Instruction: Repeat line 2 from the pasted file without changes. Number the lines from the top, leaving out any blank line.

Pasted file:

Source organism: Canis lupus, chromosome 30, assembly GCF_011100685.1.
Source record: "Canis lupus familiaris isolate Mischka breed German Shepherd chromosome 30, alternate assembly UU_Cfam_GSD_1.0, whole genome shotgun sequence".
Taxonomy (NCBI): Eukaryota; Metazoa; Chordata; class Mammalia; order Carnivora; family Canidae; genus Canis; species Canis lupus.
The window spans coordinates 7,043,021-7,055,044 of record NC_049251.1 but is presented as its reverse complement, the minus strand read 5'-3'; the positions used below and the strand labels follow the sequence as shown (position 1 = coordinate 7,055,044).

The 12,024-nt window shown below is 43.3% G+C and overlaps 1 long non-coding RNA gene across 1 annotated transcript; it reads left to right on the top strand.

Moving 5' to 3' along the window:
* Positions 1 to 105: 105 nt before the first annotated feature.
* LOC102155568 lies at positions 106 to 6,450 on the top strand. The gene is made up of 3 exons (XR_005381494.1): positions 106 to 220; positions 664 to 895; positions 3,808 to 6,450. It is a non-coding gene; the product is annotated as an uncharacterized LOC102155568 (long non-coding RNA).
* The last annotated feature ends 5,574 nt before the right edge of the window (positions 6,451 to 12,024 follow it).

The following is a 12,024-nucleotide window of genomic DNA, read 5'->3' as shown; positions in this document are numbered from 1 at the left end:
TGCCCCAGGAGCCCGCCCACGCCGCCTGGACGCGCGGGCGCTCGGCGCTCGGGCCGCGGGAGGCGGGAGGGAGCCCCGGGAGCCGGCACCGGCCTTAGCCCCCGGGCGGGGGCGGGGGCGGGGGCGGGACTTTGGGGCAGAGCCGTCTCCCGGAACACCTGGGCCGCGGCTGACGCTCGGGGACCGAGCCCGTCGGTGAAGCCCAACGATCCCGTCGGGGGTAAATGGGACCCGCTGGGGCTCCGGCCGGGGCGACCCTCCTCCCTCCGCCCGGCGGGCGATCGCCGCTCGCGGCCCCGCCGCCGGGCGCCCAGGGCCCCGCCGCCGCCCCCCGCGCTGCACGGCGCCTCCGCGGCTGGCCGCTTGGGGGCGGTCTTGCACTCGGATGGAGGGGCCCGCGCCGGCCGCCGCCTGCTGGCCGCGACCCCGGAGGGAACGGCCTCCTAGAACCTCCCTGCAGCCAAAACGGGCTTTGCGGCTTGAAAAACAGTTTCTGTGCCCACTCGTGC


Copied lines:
Source record: "Canis lupus familiaris isolate Mischka breed German Shepherd chromosome 30, alternate assembly UU_Cfam_GSD_1.0, whole genome shotgun sequence".